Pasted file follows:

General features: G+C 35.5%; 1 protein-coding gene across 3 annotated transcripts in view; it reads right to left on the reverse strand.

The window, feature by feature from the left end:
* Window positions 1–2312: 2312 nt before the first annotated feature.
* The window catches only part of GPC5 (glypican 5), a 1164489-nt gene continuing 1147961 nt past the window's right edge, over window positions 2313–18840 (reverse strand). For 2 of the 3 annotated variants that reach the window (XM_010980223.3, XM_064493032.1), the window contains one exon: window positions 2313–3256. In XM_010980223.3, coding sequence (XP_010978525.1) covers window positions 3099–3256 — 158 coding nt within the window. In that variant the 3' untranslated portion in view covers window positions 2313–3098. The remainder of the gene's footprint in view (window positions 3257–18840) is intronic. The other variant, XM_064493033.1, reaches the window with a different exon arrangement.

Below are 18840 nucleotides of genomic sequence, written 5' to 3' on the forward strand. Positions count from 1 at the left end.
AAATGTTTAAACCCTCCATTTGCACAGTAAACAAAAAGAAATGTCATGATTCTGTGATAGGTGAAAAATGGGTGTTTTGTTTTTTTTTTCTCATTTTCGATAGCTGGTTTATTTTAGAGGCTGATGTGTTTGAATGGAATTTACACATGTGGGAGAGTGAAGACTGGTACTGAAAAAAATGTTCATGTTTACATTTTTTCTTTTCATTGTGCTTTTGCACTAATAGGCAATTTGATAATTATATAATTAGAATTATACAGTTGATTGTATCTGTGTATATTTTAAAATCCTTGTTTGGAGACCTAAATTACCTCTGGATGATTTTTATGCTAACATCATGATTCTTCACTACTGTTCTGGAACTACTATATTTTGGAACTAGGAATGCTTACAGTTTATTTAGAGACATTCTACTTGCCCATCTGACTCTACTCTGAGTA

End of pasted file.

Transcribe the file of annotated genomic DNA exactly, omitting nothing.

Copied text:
General features: G+C 35.5%; 1 protein-coding gene across 3 annotated transcripts in view; it reads right to left on the reverse strand.

The window, feature by feature from the left end:
* Window positions 1–2312: 2312 nt before the first annotated feature.
* The window catches only part of GPC5 (glypican 5), a 1164489-nt gene continuing 1147961 nt past the window's right edge, over window positions 2313–18840 (reverse strand). For 2 of the 3 annotated variants that reach the window (XM_010980223.3, XM_064493032.1), the window contains one exon: window positions 2313–3256. In XM_010980223.3, coding sequence (XP_010978525.1) covers window positions 3099–3256 — 158 coding nt within the window. In that variant the 3' untranslated portion in view covers window positions 2313–3098. The remainder of the gene's footprint in view (window positions 3257–18840) is intronic. The other variant, XM_064493033.1, reaches the window with a different exon arrangement.

Below are 18840 nucleotides of genomic sequence, written 5' to 3' on the forward strand. Positions count from 1 at the left end.
AAATGTTTAAACCCTCCATTTGCACAGTAAACAAAAAGAAATGTCATGATTCTGTGATAGGTGAAAAATGGGTGTTTTGTTTTTTTTTTCTCATTTTCGATAGCTGGTTTATTTTAGAGGCTGATGTGTTTGAATGGAATTTACACATGTGGGAGAGTGAAGACTGGTACTGAAAAAAATGTTCATGTTTACATTTTTTCTTTTCATTGTGCTTTTGCACTAATAGGCAATTTGATAATTATATAATTAGAATTATACAGTTGATTGTATCTGTGTATATTTTAAAATCCTTGTTTGGAGACCTAAATTACCTCTGGATGATTTTTATGCTAACATCATGATTCTTCACTACTGTTCTGGAACTACTATATTTTGGAACTAGGAATGCTTACAGTTTATTTAGAGACATTCTACTTGCCCATCTGACTCTACTCTGAGTA